Judge orders Finnair technical staff back to work
Experts question legality of judge’s decision to end strike
Judge Timo Jääskeläinen at the Helsinki District Court handed down a ruling declaring a strike against technical services of the Finnish airline Finnair illegal, and imposing conditional fines of EUR 400,000 on the seven labour unions involved in the action if they refuse to return to work. This adds up to a total of EUR 2.8 million.
Finnair applied for the ruling. The dispute was sparked by Finnair’s plans to shut down or scale back certain activities of its technical staff. The move is expected to eventually lead to the loss of 280 jobs.
Jääskeläinen did not hear arguments from the union side before issuing his decision.
A number of Finnish legal experts said that the judge’s ruling violates the law.
“The court is not allowed to interfere with the overall right to strike, which is a fundamental right. These kinds of matters are for the Labour Court. There are separate rules in labour legislation on procedures for banning unlawful strikes and for the payment of possible damages”, says Antti Jokela, Professor of Procedural Law at the University of Turku.
Jokela feels that the court should have heard arguments from the labour unions before imposing the order.
Also criticising the ruling was Niklas Bruun, Professor of Private Law at the University of Helsinki. Under labour legislation, a union that flouts an obligation for industrial peace can be ordered to pay a fine instead of compensatory damages. The fine must not exceed EUR 29,500.
“In its temporary procedural remedy, in which the other side was not even heard, the District court has imposed a fine that is more than ten times the legal limit. Besides, the decision is very problematic with respect to the right to strike, which is guaranteed under the law”, Bruun says.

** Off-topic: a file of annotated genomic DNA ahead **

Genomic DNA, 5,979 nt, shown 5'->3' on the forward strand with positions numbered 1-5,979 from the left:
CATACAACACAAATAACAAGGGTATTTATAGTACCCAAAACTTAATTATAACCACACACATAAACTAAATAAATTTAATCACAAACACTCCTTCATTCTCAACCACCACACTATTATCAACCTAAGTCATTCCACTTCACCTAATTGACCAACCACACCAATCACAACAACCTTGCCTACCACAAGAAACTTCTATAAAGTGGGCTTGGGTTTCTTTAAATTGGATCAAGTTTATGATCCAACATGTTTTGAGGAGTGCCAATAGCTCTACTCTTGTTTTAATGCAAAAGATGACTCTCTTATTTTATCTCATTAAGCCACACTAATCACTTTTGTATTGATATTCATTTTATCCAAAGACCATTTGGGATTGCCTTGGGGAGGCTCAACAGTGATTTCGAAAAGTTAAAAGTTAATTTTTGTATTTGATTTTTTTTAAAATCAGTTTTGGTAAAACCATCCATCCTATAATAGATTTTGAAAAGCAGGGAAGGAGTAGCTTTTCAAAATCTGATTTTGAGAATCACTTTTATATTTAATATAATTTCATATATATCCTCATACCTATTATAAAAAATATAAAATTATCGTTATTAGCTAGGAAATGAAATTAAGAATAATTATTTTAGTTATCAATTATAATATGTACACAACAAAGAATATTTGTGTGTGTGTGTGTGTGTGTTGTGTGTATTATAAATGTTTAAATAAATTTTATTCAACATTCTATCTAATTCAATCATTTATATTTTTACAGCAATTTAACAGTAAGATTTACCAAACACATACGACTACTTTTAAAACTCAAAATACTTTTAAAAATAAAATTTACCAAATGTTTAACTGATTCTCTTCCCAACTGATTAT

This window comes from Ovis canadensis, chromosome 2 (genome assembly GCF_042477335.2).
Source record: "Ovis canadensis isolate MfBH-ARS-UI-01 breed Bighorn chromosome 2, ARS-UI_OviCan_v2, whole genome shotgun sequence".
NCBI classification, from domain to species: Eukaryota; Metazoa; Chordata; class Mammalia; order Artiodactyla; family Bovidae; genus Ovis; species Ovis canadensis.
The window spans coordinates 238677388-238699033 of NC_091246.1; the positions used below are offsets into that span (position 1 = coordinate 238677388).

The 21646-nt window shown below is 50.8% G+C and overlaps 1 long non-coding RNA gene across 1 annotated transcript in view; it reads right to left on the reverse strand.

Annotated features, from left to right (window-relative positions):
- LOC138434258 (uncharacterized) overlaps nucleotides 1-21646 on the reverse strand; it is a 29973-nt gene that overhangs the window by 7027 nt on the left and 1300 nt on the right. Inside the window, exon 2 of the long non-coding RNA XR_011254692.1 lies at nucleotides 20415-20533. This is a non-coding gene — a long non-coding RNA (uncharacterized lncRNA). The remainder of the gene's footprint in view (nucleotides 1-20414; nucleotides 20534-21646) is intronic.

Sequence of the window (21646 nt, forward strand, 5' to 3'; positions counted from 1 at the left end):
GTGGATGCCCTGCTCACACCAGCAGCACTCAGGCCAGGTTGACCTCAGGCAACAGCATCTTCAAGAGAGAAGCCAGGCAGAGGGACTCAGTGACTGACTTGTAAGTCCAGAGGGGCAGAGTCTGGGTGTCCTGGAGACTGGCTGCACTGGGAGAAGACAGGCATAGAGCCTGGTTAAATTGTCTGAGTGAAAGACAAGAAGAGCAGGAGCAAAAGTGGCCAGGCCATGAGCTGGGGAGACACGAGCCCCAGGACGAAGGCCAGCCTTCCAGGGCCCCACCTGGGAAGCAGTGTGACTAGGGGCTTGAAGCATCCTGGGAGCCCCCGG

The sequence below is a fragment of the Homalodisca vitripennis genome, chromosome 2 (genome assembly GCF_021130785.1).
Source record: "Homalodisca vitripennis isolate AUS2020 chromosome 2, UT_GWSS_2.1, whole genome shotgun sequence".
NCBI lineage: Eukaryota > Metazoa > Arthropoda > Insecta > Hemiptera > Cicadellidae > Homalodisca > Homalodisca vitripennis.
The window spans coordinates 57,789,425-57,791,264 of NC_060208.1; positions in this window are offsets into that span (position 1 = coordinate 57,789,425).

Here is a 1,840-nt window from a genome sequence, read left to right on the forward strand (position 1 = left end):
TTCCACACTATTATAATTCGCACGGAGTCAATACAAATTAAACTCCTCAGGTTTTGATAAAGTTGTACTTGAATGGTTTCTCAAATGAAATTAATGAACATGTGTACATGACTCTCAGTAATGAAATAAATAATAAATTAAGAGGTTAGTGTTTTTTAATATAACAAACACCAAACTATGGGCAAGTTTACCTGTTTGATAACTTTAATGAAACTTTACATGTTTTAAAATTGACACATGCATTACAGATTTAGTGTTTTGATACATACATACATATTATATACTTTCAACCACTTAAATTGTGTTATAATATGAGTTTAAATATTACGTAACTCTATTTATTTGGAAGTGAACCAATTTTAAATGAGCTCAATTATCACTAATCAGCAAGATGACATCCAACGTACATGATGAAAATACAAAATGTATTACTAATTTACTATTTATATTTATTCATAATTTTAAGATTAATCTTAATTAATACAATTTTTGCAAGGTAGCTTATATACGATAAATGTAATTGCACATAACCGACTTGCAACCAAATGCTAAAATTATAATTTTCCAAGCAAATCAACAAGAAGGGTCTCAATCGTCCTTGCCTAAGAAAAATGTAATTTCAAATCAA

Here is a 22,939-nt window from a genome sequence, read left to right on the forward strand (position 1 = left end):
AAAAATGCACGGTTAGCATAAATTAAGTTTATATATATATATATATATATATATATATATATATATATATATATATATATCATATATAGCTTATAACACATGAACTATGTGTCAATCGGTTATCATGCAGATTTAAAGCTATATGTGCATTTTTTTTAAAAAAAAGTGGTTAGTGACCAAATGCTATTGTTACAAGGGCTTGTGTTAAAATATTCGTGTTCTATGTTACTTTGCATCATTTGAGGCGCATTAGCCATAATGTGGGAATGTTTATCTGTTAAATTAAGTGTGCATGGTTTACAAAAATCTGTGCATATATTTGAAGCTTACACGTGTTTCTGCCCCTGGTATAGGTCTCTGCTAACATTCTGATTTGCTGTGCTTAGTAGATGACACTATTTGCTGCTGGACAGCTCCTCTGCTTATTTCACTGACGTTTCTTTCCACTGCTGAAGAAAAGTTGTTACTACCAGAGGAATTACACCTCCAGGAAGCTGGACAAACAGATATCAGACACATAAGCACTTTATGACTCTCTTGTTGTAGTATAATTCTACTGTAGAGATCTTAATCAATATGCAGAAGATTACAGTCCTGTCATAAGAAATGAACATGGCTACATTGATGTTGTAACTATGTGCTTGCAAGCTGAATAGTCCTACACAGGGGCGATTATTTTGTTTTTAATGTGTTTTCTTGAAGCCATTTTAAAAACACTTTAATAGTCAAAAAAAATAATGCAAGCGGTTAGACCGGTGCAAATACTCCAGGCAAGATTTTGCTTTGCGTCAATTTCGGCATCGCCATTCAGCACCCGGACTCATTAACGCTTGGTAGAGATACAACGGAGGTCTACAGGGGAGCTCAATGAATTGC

“I understand that the industrial action causes serious damage to Finnair. However, new rules cannot be created by a single judge in a precautionary measure.”
Finnair legal affairs director Sami Sarelius says that Finnair’s entire executive group stands behind the decision to apply for the measure.
Sarelius also says that he was not a key decision-maker in the matter.
“Undoubtedly this matter has been carefully researched, and outside experts have been used to brief our people”, Sarelius says.
According to Sarelius the measure was a reaction to pressure from the labour side in a negotiation situation.
He says that it was important for Finnair to put an end to the strike so that more flights would not be cancelled, and so that passengers would not have to suffer.
The Trade Union Pro announced late Wednesday evening that it would suspend its strike. Finnair flights are expected to be flying almost normally on Thursday.
On Thursday, Pro will ask Helsinki District Court to overturn Wednesday’s decision, said the organisation’s chairman Antti Rinne.
Previously in HS International Edition:
Finnair Technical Services employees go on strike (6.6.2012)
Disruptions in Finnair Traffic
Information on possible changes to Finnair flights will be updated here